Even though the clinic format was 1) course walk, 2) dressage, 3) jumping, I feel it’s worthwhile discussing dressage first. We warmed up on our own, and while it was cold and a bit windy it remained sunny and the footing quite nice. Foster felt in fairly good form, though a bit short in his neck, so I decided to post the trot to keep his back soft. We did a few transitions, and a couple lengthenings in both trot and canter before heading into the arena.


I thought we put down a fairly good test, minus a couple bobbles. During our canter lengthening, the horse in the adjacent ring spooked, causing Foster to spook in turn. Luckily I was able to get him back to save the next movement, the downward transition at X, but that still unsteadied me slightly. His upward canter departs need revisiting a bit, he almost broke in the medium walk, and he has picked up the fun new habit of rooting in our free walk (advice here anyone?) which brought our normal 7-8 down to a 5.


After the test, Will Faudree, our ring judge, walked us through his thoughts. He was quick to ding us on the bobbles, and noted that he really expected these lower level tests to appear seemless, rather than as punctuated movements. There was also lots of advice on how to be a better test rider- for instance, by preparing and executing the transitions on the long sides of the arena (the walk at H and last trot at K) a little early, since to the judge’s eye they appear late if done exactly at the letter. Also he pointed out that by starting my centerline well outside of the actual arena, it gave him longer to watch any waviness of Foster’s hind end, and suggested starting the centerline closer to the arena so as not to give a bad impression too early. Will then went through each movement of the test and his thoughts as to why he scored the movement as he did, which was of course vastly helpful in understanding the score sheet.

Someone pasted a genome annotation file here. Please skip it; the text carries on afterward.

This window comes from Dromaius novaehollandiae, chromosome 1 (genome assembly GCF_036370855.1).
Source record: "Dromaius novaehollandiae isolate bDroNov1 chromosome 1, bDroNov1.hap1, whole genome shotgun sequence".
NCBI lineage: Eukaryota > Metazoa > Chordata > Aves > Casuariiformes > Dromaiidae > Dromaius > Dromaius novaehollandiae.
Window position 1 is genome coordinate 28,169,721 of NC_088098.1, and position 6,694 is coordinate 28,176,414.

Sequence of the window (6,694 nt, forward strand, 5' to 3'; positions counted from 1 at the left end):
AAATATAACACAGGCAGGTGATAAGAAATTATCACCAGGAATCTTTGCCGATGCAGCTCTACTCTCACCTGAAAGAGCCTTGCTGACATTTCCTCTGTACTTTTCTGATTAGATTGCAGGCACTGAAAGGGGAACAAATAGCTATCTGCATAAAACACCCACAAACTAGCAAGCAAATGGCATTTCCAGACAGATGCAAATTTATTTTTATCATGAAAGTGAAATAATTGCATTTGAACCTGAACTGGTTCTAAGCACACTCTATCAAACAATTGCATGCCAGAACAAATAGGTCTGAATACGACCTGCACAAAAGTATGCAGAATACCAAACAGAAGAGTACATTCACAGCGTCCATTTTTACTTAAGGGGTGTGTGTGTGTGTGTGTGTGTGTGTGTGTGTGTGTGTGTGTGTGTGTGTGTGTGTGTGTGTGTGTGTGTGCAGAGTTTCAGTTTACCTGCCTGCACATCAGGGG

Collective Marks: Gaits - 7.5, Impulsion - 7.5, Submission - 6.5, Rider - 7

Collective Marks: Gaits – 7.5, Impulsion – 7.5, Submission – 6.5, Rider – 7

This test would have earned me a 66.4%, or 33.6 in an actual event. I definitely walked away knowing that we have homework to do to bring those 5’s up, and I’ll be damned if we’re going to start getting anything less than 7’s on our free walk. However, this is an encouraging start, plus we accomplished our first goal for 2015!

  • Get a 7 on a lengthening

They still need help, but apparently 7’s are within our reach!

Warm-up lengthening

Warm-up lengthening

All in all we walked away with our head held high, and I can’t wait to put all the wonderful feedback to good use!

Tomorrow- the course walk!



Moving Up

When I was younger, the decision to move up was solely based on whether or not I could get around a course at that level. Our dressage was crap wasn’t pretty, our skills not confirmed, but I could get around a Training level cross country course without any faults, and that was the measure of success we held to.

Merry at the Ark Horse Trials

Merry at the Ark Horse Trials